Anchor Song with its dominant double-bass part by Ben Nicholls, is a Peter Bellamy setting of a Rudyard Kipling lyric (from Keep on Kipling). I rediscovered Peter Bellamy via Fay Hield and Spiers and Boden introductions over the years. I’ve admitted this before, but after rediscovering Bellamy and The Young Tradition, I tried to recall when I’d seen the latter in the late 60s … once in London, I know. I finally found a late 60s diary entry from Hull which to my eternal shame reads “Young Tradition again. Still boring.” At the time, I didn’t like the strict discipline “no instruments, and certainly no technically sophisticated instruments” style. I was no doubt still smarting at a folk club which refused to let me accompany a folkie pal on amplified electric bass guitar. Perhaps that’s why I couldn’t take my eyes off Ben Nicholl’s fingers on the double-bass which was the best part of the song. My admiration for double-bass players who get such a clear sound is boundless.
Little Yellow Roses was accompanied by just Sam Sweeney on nykelharpa, as on the album. It wasn’t one of my favourites from Looking Glass, partly because I couldn’t stop playing Kemp Owen and The Shepherd’s Daughter. Here it shot up in interest value, and it’s been playing as I type this.
A Nyckelharpa- a Swedish instrument!
Awake Awake is from The Full English project and CD, and as on that has the whole band singing unaccompanied. After all four of The Full English are on the stage: Hield, Sweeney, Harbron and Nicholls, and a fifth, Martin Simpson, contributed to the Old Adam album.
Jack Orion came to my attention as the ten-minute long title track of the 1966 Bert Jansch album (I have an original vinyl copy), and the album was recently reissued too. John Renbourn plays with him, pointing the way forward to Pentangle. The song goes back far earlier. For a song about a fiddler, the intricate bluesy guitar on Jansch’s version doesn’t tie in to the lyric. Martin Carthy and Dave Swarbrick brought the requisite fiddle on their version. We got plenty of Sam Sweeney and Roger Wilson’s fiddles on this one. It’s less usual to see the Hurricane Party tackle such an often-covered folk song.
L to R: Rob Harbron, Fay Hield, Toby Kearney, Roger Wilson, Ben Nicholls
The Briar and The Rose fits so seamlessly into traditional folk that it’s still hard to believe that Tom Waits wrote it. His rough cigarette-voiced version (1993) with accordion sounded totally different, but he pinned the exquisite melody, and wrote it for the stage play based on a German folk story, The Black Rider. Fay Hield has pretty much claimed it as her own. If you look online, you’ll find a couple of versions of her singing it with Jon Boden. Here Roger Wilson did the honours.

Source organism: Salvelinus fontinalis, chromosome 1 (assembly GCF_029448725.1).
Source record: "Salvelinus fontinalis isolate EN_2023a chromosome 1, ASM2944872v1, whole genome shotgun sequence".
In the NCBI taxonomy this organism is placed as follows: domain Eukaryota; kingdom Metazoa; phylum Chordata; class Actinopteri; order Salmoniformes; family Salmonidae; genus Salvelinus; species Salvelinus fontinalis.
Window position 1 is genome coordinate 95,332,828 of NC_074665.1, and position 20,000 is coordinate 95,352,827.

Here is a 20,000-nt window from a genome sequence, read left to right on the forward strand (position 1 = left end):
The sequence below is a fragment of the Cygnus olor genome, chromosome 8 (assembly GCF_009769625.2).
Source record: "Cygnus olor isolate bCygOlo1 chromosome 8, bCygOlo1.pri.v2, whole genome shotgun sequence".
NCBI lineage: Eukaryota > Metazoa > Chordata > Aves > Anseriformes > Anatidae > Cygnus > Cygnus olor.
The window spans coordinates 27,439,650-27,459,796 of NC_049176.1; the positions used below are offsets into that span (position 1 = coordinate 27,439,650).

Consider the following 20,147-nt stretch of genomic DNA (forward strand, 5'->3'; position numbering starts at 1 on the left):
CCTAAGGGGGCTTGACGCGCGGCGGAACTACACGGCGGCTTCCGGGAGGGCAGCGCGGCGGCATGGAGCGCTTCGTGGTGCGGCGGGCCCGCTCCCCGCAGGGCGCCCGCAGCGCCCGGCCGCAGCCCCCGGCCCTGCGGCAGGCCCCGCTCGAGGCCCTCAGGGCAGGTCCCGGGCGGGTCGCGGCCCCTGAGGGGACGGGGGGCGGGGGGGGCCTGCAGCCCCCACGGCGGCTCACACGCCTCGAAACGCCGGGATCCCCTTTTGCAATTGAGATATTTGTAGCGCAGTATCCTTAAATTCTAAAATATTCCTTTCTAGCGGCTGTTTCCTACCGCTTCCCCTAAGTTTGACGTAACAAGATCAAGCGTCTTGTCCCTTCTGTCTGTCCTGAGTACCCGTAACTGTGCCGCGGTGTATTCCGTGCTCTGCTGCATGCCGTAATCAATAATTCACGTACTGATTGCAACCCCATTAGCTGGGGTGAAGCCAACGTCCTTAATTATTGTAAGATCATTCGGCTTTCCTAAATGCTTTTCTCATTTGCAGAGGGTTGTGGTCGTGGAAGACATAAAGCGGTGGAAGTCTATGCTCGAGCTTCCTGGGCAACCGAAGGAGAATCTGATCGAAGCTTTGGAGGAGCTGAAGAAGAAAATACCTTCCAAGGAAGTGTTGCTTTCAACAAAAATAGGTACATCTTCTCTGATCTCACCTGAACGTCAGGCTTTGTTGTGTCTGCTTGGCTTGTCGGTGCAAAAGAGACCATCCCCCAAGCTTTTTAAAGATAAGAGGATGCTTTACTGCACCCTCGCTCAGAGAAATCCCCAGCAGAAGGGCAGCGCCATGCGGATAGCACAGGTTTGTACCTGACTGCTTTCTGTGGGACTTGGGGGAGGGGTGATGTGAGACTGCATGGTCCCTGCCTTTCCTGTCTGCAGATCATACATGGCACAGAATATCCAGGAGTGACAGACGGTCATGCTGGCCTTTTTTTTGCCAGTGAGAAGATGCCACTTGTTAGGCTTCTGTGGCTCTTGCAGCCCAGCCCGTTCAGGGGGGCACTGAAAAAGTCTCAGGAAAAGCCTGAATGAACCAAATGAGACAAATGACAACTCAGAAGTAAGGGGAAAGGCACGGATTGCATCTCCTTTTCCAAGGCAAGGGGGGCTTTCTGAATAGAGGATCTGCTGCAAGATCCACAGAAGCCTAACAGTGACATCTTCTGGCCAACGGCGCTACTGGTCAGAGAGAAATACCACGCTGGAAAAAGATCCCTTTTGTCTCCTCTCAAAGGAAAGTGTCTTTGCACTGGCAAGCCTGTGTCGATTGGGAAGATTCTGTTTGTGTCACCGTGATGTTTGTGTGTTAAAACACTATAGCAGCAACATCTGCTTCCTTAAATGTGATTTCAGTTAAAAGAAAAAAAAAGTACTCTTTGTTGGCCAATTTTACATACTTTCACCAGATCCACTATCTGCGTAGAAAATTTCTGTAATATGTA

Faye Hield left the stage for a “tune” led by Sam Sweeney, The Princess Royal, an Irish tune at that. The bass and drums waited till half way through, and when they came in, lifted it into a get up and move tune, except there were cameras, so nobody did.
Queen Eleanor’s Confession was sourced from Tim Hart and Maddy Prior, though traditional. More than any song on Old Adam it reminds me of the royal and knightly history songs in Looking Glass and I think it’s the melody as well as the lyric … For if the queen shall hear of this, then I’ll hanged I shall be …
Tarry Trousers is a sea shanty from Orfeo, and one where all three fiddlers gave her the fiddlers three.
Go From My Window … I loved the source credit “from Ian Giles in an Oxford pub.” Roger Wilson had moved to guitar, and Ben Nicholls gave a rhythm accompaniment early on by rapidly patting the bass strings.
The Raggle Taggle Gypsy is traditional, and it’s probably the one I knew best before I heard the album. It has a particularly interesting arrangement, not only the vocals, but bass and (I think) mandolin.
The main set finished with The Lover’s Ghost the dramatic opening track of Orfeo.
Fat Hield sang the first encore alone, unaccompanied. I don’t think she’s recorded it … When I Was A Young Girl. There is a 2011 version of her singing it at Bristol on YouTube. The best-known folk version is Barbara Dane accompanying herself on guitar, though Nina Simone’s version is the definitive one, with just tiny touches of piano. Unaccompanied it returns to its folk roots.
L to R: Sam Sweeney (fiddle), Rob Harbron (guitar), Fay Hield (vocal), Toby Kearney (drums), Toger Wilson (fiddle)
Long Time Ago is a jaunty sea shanty. It’s credited as words: Trad. tune: Trad, but it has such a Bellowhead pace and mood, I was surprised not to see Boden or Sweeney there on the credits. It’s a perfect ender.
It was a first rate show in a memorable setting. I look forward to he next one … though Sam Sweeney is due again next month with Bellowhead. Watch for the review.